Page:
Special Programming: Public Affairs

Coming Soon

How some soldiers in WWI laid down their guns and celebrated Christmas with each other
Mothers of men of color killed by police speak out and demand police accountability

Episode Archive

Special Programming: Public Affairs on 07/18/13

Air date: 
Thu, 07/18/2013 - 9:00am - 9:30am
Short Description: 
Author & teacher Stuart Perrin interviewed on trafficking women, and what's being done to stop it.

Trafficking women and girls into sexual slavery is a global nightmare.  Over half a million women are sold across international borders, the vast majority of them are sold into sexual slavery.  This happens the world over, and the US is no exception.

Stuart Perrin was working in Nepal when he became acutely aware of this issue.  In response he started The Bahini Foundation, and created a safe place for girls escaping trafficking in Nepal.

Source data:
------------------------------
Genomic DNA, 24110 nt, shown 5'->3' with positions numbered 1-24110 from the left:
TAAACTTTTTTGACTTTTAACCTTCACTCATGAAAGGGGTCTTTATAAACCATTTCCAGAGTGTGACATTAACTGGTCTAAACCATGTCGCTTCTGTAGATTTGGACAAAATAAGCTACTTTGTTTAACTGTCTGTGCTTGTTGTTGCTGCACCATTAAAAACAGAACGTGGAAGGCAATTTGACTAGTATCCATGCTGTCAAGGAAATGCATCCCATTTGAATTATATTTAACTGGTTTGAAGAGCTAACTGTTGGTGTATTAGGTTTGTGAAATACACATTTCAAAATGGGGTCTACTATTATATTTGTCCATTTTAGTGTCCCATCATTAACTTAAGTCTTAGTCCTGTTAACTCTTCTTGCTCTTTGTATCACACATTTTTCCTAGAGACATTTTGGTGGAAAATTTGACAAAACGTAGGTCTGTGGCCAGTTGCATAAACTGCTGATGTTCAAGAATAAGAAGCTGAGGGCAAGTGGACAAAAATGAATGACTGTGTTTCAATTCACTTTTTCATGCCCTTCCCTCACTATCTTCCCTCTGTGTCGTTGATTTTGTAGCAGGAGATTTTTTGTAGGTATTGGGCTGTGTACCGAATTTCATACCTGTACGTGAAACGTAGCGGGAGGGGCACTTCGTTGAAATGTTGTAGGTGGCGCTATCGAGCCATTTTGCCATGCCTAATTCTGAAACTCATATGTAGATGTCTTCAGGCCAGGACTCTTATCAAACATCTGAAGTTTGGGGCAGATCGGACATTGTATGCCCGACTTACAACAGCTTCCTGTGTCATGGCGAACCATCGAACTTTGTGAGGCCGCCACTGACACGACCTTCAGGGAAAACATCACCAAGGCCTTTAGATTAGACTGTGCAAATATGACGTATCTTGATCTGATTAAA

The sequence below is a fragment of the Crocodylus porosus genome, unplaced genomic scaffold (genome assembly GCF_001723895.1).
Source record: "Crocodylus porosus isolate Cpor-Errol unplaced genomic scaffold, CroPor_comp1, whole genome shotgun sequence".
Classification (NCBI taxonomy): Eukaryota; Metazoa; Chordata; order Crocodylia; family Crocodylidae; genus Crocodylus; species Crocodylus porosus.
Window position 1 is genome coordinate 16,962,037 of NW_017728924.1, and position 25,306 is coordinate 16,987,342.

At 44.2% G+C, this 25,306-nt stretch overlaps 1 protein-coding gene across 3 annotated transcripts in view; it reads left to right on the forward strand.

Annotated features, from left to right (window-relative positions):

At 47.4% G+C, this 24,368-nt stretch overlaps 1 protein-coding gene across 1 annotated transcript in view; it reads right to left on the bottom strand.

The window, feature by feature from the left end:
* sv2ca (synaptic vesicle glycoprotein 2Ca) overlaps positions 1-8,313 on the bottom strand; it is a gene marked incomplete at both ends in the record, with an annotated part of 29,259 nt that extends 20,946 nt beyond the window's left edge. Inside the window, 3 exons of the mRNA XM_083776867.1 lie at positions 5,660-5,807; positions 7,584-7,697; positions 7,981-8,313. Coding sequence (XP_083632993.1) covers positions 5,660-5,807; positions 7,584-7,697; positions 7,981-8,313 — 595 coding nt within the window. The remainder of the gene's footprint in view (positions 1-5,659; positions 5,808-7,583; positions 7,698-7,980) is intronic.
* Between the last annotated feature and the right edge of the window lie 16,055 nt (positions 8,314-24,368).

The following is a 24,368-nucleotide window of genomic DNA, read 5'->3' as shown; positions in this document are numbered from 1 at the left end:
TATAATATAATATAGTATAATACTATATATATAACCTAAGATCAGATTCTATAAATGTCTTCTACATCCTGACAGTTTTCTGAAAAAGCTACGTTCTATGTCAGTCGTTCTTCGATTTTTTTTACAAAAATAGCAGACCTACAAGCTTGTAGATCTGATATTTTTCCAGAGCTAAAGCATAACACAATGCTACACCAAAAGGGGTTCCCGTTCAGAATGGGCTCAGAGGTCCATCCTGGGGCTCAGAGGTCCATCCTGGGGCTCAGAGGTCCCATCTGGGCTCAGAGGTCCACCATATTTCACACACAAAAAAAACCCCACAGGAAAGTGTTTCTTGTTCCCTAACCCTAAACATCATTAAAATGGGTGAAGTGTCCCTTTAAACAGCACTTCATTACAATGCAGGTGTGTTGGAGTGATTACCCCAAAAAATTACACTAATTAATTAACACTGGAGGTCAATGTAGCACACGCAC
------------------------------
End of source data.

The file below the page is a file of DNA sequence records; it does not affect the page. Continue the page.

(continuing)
Stuart has re-established The Bahini Foundation in Oregon, and is continuing to find ways to educate the public on the horrors faced by girls sold into sexual exploitation.  He has written the novel Little Sisters based on his work in this area.

Special Programming: Public Affairs on 07/17/13

Categories:
Air date: 
Wed, 07/17/2013 - 7:30pm - 9:00pm
Short Description: 
Bill McKibben live

As the planet lurches past 400 parts per million concentrations of CO2, the moment has come for all of us to do hard, important, powerful things to combat climate change. The last two weeks of July are, statistically, the hottest stretch of the year.  As part the nationally coordinated Summer Heat actions, Bill McKibben, author and co-founder of 350.org, will speak this Wednesday July 17th, in Vancouver, Washington to talk about climate change and the movement to turn it around.  KBOO will broadcast his talk live.

Special Programming: Public Affairs on 07/04/13

Categories:
Air date: 
Thu, 07/04/2013 - 9:00am - 10:00am
Short Description: 
The American Dream and the Chinese Dream

Theresa Mitchell, host of Presswatch, and Per Fagereng, host of Fight the Empire, combine forces to host a special program for July 4th on "The American Dream and the Chinese Dream."